Crack Willow - Salix fragilis, click for a larger image, photo licensed for reuse CCBY2.5
Photo ©2007 Willow
Click any photo for a larger image
Crack Willow - Salix fragilis, click for a larger image, photo licensed for reuse CCBY2.5
Photo ©2007 Willow
Willow Rust - Melampsora spp., click for a larger image
Willow Rust - Melampsora spp.
Photo ©2014–

Crack Willow - Salix fragilis
Family - Salicaceae
Also known as - Brittle Willow

Salix fragilis is a medium–sized to large deciduous, which grows rapidly to 10–20m (33–66ft) but can reach a height of 25m (82ft), with a trunk up to 1m (33in) diameter, often multi–trunked, a broad rounded irregular crown which is sometimes pollarded, the trunk often leans.  Native trees are found throughout Europe and Western Asia in damp habitats by streams and riversides, in marshes and fens.  S. fragilis has become an invasive species in various parts of the world, including New Zealand where it is listed on the National Pest Plant Accord, the United States and South Africa. Twigs are easily snapped and the trunk sometimes cracks open giving the tree its common name, it is highly susceptible to wind, snow damage especially if in full leaf.  Broken twigs and branches will take root readily, enabling the species to colonise new areas, it also spreads by root suckers.  Ideal for planting on riverbanks and in boggy areas, the dense root system of the Crack Willow helps to prevent erosion.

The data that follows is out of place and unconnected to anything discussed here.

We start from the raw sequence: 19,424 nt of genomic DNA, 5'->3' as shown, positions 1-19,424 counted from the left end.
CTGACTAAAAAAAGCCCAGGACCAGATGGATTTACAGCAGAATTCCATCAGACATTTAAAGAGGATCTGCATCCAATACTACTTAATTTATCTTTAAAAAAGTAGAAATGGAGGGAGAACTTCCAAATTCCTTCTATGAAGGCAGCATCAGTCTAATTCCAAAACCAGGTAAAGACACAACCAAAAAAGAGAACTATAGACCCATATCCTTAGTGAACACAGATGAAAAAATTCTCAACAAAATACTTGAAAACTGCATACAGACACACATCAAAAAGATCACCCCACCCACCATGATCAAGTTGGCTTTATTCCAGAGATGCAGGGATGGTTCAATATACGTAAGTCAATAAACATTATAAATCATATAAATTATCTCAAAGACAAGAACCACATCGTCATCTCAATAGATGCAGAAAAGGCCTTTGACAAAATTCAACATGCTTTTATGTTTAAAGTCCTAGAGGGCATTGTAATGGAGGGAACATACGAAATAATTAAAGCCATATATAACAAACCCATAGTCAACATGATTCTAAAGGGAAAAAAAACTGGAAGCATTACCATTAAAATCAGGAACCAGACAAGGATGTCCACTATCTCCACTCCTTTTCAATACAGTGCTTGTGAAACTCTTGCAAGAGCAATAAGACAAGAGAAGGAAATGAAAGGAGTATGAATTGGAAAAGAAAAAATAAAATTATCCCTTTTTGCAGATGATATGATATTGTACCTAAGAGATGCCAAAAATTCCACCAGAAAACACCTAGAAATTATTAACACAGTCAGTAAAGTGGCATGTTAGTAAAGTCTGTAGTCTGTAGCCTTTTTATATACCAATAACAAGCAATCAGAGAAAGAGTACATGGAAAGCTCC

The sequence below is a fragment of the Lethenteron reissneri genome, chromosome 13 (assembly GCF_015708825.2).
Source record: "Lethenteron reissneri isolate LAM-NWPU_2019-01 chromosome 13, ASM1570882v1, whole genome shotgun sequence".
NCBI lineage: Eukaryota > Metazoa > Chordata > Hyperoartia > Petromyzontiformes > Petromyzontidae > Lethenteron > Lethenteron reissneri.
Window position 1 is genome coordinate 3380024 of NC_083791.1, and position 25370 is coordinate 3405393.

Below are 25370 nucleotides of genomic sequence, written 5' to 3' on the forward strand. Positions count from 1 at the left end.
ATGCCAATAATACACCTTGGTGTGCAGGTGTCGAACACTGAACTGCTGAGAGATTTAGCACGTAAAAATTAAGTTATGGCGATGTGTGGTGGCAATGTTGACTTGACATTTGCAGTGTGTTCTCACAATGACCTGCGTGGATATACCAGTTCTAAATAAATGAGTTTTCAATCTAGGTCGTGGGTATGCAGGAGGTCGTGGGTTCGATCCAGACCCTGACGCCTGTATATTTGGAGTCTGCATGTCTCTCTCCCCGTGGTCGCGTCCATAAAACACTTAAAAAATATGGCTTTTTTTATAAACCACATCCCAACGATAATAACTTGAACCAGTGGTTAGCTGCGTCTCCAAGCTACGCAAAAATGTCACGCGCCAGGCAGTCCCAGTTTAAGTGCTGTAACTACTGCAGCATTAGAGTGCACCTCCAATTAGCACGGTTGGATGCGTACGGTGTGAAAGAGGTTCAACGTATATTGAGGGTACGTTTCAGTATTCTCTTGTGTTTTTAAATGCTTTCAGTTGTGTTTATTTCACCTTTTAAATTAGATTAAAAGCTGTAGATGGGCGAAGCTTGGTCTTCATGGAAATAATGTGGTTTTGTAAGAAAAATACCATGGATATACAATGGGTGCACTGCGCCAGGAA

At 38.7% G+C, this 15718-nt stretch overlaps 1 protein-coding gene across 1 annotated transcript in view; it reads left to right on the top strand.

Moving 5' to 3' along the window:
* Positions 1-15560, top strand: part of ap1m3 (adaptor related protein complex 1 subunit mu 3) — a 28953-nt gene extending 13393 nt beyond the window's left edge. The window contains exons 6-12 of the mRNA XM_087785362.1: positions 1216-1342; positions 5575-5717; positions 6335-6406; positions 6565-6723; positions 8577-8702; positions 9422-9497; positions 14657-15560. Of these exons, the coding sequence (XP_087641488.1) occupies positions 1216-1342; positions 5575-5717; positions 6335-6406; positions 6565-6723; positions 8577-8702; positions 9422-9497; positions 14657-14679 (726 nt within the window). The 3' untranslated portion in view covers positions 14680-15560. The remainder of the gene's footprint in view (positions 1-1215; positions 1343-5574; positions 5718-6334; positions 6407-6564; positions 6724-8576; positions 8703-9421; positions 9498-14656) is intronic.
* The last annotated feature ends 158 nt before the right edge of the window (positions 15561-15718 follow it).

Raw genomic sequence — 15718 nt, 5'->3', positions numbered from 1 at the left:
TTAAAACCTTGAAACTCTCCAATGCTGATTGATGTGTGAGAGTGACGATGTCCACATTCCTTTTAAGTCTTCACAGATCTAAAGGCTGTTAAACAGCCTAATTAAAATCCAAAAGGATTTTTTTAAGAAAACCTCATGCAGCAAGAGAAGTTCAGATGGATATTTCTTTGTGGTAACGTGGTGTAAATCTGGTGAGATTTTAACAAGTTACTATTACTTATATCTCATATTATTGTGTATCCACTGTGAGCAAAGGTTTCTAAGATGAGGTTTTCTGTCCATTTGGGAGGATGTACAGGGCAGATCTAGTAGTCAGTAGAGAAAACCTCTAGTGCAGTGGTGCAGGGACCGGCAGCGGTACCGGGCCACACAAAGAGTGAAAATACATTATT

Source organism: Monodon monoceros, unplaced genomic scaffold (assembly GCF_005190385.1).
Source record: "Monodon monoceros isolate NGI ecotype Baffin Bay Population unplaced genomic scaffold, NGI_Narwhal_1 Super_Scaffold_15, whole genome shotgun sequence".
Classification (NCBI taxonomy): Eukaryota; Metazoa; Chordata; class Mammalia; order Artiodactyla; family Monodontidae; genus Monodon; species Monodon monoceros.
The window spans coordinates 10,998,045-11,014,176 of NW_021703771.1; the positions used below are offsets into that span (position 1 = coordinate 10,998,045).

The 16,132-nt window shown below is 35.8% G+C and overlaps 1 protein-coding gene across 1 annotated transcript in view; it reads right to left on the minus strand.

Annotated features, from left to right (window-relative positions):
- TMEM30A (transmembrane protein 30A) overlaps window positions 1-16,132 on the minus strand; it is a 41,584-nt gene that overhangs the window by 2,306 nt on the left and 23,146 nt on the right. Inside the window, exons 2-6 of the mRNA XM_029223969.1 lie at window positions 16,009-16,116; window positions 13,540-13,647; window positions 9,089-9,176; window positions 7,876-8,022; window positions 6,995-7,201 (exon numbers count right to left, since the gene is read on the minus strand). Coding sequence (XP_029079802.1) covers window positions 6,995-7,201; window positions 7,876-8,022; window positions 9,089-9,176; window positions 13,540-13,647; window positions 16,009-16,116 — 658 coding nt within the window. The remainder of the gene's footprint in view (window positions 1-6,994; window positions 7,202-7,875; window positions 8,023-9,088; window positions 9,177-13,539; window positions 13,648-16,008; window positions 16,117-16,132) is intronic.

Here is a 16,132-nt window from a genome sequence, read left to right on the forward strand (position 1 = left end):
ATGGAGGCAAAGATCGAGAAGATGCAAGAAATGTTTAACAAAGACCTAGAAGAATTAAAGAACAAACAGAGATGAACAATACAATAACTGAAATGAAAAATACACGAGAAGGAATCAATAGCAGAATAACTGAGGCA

alternate bright green lanceolate pointed leaves are 10–15cm (4–6in) long, are finely toothed and glossy above, blue–green below.  Very finely hairy in the spring becoming hairless later, young shoots have a red–brown tint.  Dioecious flowers appear April to May with the leaves, female green, males yellow, both sexes without petals and very small, in long slender catkins 6cm (2.5in) long, they are pollinated by insects.  The flowers mature in late spring to fruit capsules which release numerous small cotton–tufted seeds.  The bark is dark grey–brown and coarsely fissured in older trees, sometimes confused with White Willow but this has longer leaves and a more open habit.  As with Willows in general, the Crack Willow has been pollarded and the cut stems used for baskets and fencing.  The leaves are a food source for the Brimstone and Eyed Hawk–moth larvae.

Willows can suffer from quite spectacular rust infections caused by several species of Tree Rust – Melampsora spp. where dusty orange spots or pustules appear on the undersides of the leaves.  Severe attacks can leave the leaf virtually covered in pustules, and can be occasionally intermingled with black ones.  Rust fungi are biotrophs and as they cannot survive on dead plant material, they must either alternate with a different perennial host including Euonymus (Spindle Tree), Larix (Larch), Ribes (Gooseberry), Saxifraga, or produce resting spores.  Tree rusts can also affect Poplar, Willow, Birch and Plum species.

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